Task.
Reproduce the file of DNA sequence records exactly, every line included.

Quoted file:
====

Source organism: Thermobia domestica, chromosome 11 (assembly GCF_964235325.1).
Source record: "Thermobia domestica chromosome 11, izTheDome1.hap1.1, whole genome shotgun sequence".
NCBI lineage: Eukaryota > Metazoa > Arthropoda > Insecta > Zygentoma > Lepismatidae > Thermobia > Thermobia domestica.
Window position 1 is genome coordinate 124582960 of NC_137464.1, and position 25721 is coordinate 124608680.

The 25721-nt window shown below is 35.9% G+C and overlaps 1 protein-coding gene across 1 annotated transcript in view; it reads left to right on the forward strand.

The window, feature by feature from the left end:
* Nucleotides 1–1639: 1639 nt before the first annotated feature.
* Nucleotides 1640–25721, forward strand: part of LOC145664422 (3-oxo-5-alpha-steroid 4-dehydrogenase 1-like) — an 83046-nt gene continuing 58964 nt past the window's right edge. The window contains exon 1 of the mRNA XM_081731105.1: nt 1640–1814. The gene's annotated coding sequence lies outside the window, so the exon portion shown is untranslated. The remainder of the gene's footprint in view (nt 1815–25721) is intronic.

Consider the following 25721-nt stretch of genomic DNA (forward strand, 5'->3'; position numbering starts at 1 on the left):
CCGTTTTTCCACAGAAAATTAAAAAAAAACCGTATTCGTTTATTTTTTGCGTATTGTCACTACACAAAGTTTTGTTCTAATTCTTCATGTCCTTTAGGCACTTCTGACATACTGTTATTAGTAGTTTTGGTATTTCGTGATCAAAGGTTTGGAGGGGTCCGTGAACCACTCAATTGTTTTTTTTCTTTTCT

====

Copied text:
Source organism: Thermobia domestica, chromosome 11 (assembly GCF_964235325.1).
Source record: "Thermobia domestica chromosome 11, izTheDome1.hap1.1, whole genome shotgun sequence".
NCBI lineage: Eukaryota > Metazoa > Arthropoda > Insecta > Zygentoma > Lepismatidae > Thermobia > Thermobia domestica.
Window position 1 is genome coordinate 124582960 of NC_137464.1, and position 25721 is coordinate 124608680.

The 25721-nt window shown below is 35.9% G+C and overlaps 1 protein-coding gene across 1 annotated transcript in view; it reads left to right on the forward strand.

The window, feature by feature from the left end:
* Nucleotides 1–1639: 1639 nt before the first annotated feature.
* Nucleotides 1640–25721, forward strand: part of LOC145664422 (3-oxo-5-alpha-steroid 4-dehydrogenase 1-like) — an 83046-nt gene continuing 58964 nt past the window's right edge. The window contains exon 1 of the mRNA XM_081731105.1: nt 1640–1814. The gene's annotated coding sequence lies outside the window, so the exon portion shown is untranslated. The remainder of the gene's footprint in view (nt 1815–25721) is intronic.

Consider the following 25721-nt stretch of genomic DNA (forward strand, 5'->3'; position numbering starts at 1 on the left):
CCGTTTTTCCACAGAAAATTAAAAAAAAACCGTATTCGTTTATTTTTTGCGTATTGTCACTACACAAAGTTTTGTTCTAATTCTTCATGTCCTTTAGGCACTTCTGACATACTGTTATTAGTAGTTTTGGTATTTCGTGATCAAAGGTTTGGAGGGGTCCGTGAACCACTCAATTGTTTTTTTTCTTTTCT